Chris Slade describes the son et lumiere presentation at the abbey of Bon Repos called "Le Pays de Conomor" in Brittany, which takes place during the first two weeks of August.
Well, I’ve done it again.
Iona and Joes’ school teacher asks: “Nicole, would you take a test so that you can accompany the older children on a two-day cycling trip?”
“Yes, of course”, I reply.
Ahhhh… Cycling for TWO WHOLE days… I don’t think my legs can pedal for that long. But the more immediate problem is that I have to take a Cycling test. TODAY’s Highway Code questions in French.
Does anyone fully understand Priorité à Droite?
Agrément de Vélo
Passing the Agrément to accompany children on a cycle ride is no easy feat.
I arrived at the local college in Ploermel sporting my fluorescent vest and my new cyclist hat!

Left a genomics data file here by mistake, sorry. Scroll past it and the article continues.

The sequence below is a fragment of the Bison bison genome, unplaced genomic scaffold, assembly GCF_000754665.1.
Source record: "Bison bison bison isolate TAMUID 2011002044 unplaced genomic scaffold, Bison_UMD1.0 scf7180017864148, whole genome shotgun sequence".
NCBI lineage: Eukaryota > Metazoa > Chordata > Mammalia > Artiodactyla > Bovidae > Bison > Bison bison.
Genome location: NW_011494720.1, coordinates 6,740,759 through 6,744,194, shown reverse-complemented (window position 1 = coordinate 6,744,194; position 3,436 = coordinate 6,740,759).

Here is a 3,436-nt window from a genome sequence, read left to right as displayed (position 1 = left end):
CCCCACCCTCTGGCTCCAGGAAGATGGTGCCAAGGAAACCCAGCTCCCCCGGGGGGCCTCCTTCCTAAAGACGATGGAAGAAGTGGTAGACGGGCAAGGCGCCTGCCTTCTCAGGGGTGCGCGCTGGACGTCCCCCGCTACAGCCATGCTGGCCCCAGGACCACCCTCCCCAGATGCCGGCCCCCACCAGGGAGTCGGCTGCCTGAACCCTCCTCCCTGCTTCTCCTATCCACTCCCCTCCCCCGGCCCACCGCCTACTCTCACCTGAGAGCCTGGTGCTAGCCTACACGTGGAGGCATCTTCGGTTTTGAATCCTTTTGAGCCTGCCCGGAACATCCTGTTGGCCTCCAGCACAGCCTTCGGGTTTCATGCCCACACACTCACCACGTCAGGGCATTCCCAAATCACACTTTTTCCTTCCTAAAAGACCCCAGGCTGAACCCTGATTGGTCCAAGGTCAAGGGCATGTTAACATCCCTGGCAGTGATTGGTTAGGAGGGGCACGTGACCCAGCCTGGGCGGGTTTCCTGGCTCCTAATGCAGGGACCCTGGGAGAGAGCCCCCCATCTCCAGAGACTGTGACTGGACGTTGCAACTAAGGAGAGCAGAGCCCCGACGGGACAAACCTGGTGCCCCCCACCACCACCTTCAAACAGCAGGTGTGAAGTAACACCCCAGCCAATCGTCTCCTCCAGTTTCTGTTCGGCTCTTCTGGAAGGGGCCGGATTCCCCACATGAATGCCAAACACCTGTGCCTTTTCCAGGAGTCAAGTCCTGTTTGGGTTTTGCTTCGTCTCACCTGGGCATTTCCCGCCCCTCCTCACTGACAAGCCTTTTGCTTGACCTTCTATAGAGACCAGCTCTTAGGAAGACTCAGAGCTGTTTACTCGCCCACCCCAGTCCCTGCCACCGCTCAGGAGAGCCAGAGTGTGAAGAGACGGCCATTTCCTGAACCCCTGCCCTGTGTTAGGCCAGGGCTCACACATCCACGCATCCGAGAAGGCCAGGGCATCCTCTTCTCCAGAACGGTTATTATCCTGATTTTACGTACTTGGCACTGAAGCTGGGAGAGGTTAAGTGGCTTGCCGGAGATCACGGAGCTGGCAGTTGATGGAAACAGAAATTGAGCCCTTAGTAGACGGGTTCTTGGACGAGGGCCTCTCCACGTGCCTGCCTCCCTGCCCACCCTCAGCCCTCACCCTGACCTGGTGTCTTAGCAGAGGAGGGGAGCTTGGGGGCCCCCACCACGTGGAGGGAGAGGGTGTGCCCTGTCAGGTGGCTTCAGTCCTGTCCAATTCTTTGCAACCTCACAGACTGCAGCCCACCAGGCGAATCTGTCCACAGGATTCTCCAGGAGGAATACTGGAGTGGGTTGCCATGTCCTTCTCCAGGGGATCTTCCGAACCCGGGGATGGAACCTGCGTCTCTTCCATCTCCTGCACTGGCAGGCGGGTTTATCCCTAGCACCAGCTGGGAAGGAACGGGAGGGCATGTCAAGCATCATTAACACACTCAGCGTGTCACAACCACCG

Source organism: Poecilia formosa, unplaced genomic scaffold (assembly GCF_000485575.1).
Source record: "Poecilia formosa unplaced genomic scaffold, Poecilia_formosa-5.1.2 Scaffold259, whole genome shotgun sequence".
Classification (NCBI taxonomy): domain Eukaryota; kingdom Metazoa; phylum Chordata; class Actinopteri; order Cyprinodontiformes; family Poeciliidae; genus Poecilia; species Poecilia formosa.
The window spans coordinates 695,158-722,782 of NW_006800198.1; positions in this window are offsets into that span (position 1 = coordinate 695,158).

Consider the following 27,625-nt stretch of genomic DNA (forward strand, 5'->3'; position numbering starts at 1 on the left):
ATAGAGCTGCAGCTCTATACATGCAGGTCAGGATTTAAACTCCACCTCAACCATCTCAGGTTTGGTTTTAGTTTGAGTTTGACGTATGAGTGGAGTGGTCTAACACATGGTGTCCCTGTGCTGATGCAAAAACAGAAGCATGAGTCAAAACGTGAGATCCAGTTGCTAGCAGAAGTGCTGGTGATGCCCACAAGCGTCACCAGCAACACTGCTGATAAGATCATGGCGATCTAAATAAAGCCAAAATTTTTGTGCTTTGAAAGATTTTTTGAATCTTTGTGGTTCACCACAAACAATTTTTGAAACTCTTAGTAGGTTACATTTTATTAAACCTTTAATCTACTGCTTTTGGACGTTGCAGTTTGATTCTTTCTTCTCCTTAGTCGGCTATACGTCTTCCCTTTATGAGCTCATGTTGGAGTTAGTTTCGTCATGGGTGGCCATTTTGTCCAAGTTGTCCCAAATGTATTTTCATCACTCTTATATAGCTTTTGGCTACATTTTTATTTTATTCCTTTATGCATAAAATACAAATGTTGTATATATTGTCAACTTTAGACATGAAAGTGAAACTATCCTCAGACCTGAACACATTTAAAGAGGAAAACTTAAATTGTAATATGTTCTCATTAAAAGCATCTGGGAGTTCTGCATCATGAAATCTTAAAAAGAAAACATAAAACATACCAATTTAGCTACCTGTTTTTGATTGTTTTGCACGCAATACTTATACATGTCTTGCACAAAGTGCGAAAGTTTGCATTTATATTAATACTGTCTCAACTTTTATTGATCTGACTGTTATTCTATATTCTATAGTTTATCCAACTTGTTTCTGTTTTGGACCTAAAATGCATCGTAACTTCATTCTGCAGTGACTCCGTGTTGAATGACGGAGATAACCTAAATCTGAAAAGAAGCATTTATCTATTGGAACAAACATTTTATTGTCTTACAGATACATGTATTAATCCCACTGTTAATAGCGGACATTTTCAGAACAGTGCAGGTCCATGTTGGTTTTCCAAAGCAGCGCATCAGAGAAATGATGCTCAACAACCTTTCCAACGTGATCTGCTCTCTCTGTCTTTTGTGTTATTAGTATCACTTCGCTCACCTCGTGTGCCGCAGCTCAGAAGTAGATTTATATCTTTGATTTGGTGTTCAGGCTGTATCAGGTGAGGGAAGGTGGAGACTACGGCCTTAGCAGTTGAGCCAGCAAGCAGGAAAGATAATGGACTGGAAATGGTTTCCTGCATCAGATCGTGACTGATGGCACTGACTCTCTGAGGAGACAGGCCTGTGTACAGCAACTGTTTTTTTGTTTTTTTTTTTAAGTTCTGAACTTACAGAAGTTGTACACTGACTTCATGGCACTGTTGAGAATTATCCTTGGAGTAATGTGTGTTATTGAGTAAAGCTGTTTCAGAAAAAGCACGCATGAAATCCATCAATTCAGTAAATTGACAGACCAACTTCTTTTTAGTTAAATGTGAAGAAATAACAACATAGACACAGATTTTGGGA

Soon, twenty or so other parents arrived from surrounding towns and villages.
First, we were given a lecture on the laws relating to cyclists on the road, the ratio of adults to children, and recommendations as to what should occur before and during every cycle ride.
The instructor then explained the role of the adults at crossroads, junctions, roundabouts and traffic lights. In France, if there is a group of cyclists, the responsible adults have the right to stop the traffic at crossroads, junctions, and roundabouts. It all gets rather complicated. When approaching one of these hazards, the Responsible adult at the front yells to the responsible adult at the back of the line, and this adult has to belt up to the front (overtaking all the children in the process) to stop the traffic before taking his/her position at the rear again.
Questions were asked to ensure we knew exactly what positions we should take at every hazard.
Then the practical test, a 10km cycle ride around Ploermel town centre involving the maximum amount of hazards. Everyone had to be tested at both the front and the rear positions.
Whoopie doo, I passed!